Attention hoopheads: 20 pressing questions as madness tips off
Time to get busy, Hoopheads.
Midnight Madnesshas arrived, and I know you are brimming with optimism. Your favorite team is undefeated. You're convinced that every returning vet will be vastly improved from last year, and every newcomer will be that impact player you've been waiting for. Midnight Madness, of course, means the start of practice and yeah, we're talking about practice. We are college basketball fans, after all. We still believe in a place called Hoop.
Coaches, however, are a more realistic lot. They know there is much work to be done. Even the best teams begin each season with nagging questions. Thus, as your resident Hoop Thinker, I am here to provide my annual public service of identifying the most pressing questions facing 20 programs as the new season gets underway.
Arizona has made 25 straight NCAA tournament appearances. When you think about it, that is one of the great achievements in sports. That streak is in serious jeopardy due to the tumult this program has undergone since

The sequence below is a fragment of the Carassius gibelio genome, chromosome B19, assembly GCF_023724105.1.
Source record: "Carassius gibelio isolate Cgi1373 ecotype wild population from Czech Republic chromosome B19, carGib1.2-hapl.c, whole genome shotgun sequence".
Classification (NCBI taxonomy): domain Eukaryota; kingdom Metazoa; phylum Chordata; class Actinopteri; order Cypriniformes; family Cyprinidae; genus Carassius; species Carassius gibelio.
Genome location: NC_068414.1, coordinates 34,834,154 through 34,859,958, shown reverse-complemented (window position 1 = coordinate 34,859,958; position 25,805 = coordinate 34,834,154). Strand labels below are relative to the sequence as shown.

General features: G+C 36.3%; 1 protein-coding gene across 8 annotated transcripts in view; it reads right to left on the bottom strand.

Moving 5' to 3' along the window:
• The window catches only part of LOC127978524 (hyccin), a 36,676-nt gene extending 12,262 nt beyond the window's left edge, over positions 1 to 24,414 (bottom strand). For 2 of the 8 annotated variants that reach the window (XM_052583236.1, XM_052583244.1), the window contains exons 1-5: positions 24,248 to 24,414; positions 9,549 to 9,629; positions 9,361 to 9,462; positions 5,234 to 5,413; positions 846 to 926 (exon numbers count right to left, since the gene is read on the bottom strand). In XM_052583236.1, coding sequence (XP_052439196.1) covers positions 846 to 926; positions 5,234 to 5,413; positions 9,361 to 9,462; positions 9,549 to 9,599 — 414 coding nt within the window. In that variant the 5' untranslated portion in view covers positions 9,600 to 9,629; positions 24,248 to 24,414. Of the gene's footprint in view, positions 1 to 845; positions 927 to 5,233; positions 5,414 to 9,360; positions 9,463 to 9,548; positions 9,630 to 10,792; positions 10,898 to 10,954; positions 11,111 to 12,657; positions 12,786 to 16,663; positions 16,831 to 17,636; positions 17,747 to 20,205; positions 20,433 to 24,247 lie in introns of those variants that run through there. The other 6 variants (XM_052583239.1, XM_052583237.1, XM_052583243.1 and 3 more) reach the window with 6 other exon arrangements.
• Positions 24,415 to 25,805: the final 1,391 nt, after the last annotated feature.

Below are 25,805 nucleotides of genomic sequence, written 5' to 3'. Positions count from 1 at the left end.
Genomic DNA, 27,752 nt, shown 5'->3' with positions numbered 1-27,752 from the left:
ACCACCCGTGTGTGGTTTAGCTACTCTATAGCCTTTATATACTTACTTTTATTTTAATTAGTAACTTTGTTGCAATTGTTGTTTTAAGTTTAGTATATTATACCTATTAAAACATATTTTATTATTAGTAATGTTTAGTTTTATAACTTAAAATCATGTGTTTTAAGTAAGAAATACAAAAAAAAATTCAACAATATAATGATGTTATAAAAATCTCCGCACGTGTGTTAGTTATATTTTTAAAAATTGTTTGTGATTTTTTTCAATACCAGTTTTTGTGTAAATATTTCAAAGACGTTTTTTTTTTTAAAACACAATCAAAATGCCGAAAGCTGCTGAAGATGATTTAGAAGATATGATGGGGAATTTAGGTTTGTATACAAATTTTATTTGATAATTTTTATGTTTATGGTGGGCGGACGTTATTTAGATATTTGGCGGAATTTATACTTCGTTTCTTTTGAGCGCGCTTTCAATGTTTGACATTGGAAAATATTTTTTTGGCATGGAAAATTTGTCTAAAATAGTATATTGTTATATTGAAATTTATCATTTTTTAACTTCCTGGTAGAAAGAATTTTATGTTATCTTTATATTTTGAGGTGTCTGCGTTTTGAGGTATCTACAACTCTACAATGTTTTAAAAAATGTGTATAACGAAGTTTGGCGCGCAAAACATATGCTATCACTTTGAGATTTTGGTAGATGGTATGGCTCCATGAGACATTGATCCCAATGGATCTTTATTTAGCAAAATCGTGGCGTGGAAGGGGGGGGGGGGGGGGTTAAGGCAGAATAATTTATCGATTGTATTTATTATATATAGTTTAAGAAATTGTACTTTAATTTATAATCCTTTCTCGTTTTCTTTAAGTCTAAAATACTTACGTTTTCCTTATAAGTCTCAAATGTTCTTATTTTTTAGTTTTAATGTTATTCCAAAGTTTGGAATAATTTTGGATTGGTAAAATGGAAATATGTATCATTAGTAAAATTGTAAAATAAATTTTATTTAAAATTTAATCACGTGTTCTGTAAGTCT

Assuming the Wildcats don't have a bid locked up by the middle of February, you can expect the streak to be a mighty weight on this young team's shoulders. The players will be mentally and physically exhausted as is, and they will be asked about the streak every day. Miller will do his best to give his one-day-and-one-game-at-a-time spiel, but that's easier said than done. It will be hard enough for this team to make the tournament without having to play for a quarter-century's worth of history.
It's not uncommon for mid-major teams to creep to the top of the rankings, but most of the time they are unable to sustain that kind of success over time. Gonzaga has been the lone exception over the last 15 years, but now Butler is getting ready to match, and possibly surpass, what Gonzaga has done.
Last year at this time, Butler was beginning practice after losing four starters from a team that had won 30 games and took Tennessee to the wire in the second round of the NCAA tournament. Yet, the Bulldogs still went 26-6 and earned their eighth NCAA bid in 13 years. Now, the Bulldogs return four starters, only one of whom is a senior.
How good is Butler?